TOKYO -- Japanese stationery company Plus will submit a competing offer for compatriot Pentel, emerging as a white knight that could thwart a hostile takeover by domestic leader Kokuyo.
The move drove Kokuyo to sweeten its offer Wednesday, sparking a bidding war.
The boardroom drama has unfolded since May, when Kokuyo became Pentel's top shareholder without the pen maker's consent. The two sides tried to resolve their differences, but Kokuyo announced a new unsolicited tender offer on Friday after learning about negotiations between Plus and Pentel.
Plus plans to purchase Pentel shares at 3,500 yen ($32.22) apiece, with the offer lasting through Dec. 10. The price tag matches Kokuyo's starting bid.
The offer from Plus would preserve the independence of Pentel, an unlisted manufacturer. Plus intends to acquire no more than a 33.4% stake, and the bid will be void if the company fails to acquire at least 20% of the shares.
Pentel's directors signed off on Plus's offer while opposing Kokuyo's push to raise its stake. Pentel began distributing a notice to shareholders outlining the bid on Tuesday. The pen maker has determined that it can prevent Kokuyo from gaining a majority stake if Plus acquires at least 20% of the outstanding shares.
Plus is sending a notice to Pentel shareholders as well, calling for them to transfer ownership. Once tight-lipped about the deal, Plus now acknowledges negotiating with Pentel.
"We are engaged in discussions based on Pentel's requests," a representative from Plus told Nikkei.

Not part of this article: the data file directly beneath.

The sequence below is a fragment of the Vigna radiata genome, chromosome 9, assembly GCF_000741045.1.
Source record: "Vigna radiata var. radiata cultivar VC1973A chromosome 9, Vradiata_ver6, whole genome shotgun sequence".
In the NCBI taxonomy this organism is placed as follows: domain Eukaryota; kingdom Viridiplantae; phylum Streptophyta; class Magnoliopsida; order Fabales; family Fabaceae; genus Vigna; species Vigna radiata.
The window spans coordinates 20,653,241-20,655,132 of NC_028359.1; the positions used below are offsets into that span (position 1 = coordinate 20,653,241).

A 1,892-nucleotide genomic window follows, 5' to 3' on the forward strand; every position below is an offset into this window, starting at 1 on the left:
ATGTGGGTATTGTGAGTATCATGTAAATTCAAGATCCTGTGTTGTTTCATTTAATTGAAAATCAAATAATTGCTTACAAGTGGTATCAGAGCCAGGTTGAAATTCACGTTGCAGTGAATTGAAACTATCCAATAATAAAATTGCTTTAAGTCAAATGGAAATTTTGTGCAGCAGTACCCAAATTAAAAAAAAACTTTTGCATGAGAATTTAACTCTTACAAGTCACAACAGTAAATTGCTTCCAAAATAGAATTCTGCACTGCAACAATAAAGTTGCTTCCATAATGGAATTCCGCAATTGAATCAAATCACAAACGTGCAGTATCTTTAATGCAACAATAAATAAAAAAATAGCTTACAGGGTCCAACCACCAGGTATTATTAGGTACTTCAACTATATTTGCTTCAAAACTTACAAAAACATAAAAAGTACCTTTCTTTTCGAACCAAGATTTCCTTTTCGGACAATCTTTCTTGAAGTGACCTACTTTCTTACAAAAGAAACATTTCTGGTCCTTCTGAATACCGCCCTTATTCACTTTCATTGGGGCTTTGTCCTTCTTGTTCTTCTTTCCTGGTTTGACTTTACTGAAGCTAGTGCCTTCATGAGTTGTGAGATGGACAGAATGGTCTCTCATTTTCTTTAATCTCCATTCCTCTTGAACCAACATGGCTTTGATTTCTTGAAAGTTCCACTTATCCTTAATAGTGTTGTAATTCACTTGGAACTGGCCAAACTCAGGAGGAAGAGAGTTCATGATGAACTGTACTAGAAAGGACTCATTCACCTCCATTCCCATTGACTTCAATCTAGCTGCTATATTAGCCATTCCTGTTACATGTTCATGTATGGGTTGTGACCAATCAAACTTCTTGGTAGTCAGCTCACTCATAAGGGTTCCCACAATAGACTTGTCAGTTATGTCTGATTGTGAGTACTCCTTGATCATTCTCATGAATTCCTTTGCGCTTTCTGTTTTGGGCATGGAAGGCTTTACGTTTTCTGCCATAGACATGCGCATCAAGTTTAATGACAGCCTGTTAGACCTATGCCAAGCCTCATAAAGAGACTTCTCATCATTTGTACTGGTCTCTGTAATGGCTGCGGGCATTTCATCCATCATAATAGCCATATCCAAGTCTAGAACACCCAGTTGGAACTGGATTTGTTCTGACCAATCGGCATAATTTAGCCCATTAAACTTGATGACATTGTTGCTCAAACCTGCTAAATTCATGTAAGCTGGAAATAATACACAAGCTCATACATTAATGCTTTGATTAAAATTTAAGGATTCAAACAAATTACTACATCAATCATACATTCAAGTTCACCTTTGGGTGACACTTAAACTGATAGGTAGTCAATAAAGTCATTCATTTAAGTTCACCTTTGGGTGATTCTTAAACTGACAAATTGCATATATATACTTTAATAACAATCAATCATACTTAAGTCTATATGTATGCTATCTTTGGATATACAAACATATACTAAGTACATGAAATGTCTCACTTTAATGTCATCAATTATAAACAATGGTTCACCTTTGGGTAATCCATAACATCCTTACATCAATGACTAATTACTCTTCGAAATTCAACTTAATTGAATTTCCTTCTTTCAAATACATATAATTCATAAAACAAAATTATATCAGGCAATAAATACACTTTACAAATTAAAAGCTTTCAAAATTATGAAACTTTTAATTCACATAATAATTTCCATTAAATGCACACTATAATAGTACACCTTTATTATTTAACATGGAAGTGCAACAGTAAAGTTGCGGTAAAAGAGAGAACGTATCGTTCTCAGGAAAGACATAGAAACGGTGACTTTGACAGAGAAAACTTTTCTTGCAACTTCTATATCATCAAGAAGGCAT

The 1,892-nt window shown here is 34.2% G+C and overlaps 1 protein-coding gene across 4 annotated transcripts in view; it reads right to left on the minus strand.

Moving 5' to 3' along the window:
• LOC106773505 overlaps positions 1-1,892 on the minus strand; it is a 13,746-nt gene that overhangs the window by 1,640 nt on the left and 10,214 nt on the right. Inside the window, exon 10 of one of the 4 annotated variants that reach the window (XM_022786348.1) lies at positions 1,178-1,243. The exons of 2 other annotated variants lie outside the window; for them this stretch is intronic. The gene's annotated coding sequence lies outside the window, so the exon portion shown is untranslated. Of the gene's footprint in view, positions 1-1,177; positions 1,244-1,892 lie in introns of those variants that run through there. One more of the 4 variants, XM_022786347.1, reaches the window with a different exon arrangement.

Having learned of the rival proposal, Kokuyo increased its per-share offer to 3,750 yen on Wednesday. Kokuyo has placed no minimum or maximum limits on its tender offer.
In May, Kokuyo snapped up a substantial indirect stake in Pentel after investing 10.1 billion yen in a fund managed by Mercuria Investment, Pentel's largest shareholder. Because the transaction occurred without Pentel's approval, the company initially balked at the new ownership structure.
Pentel later agreed to convert the interest into a direct stake, which ushered in talks on establishing a collaborative relationship. But negotiations stalled, and Kokuyo now aims to raise its 37.8% share to a majority ownership.
Pentel boasts over 300 shareholders including employees, alumni, suppliers and other stakeholders close to the company's executive team. Many of them appear unlikely to accept a proposal from Kokuyo.
Plus, also privately held, deals in office furniture as well as stationery. It reported consolidated sales of 177.2 billion yen in 2018. The company plans to bring Pentel on board as a group company, and expand in overseas markets and e-commerce.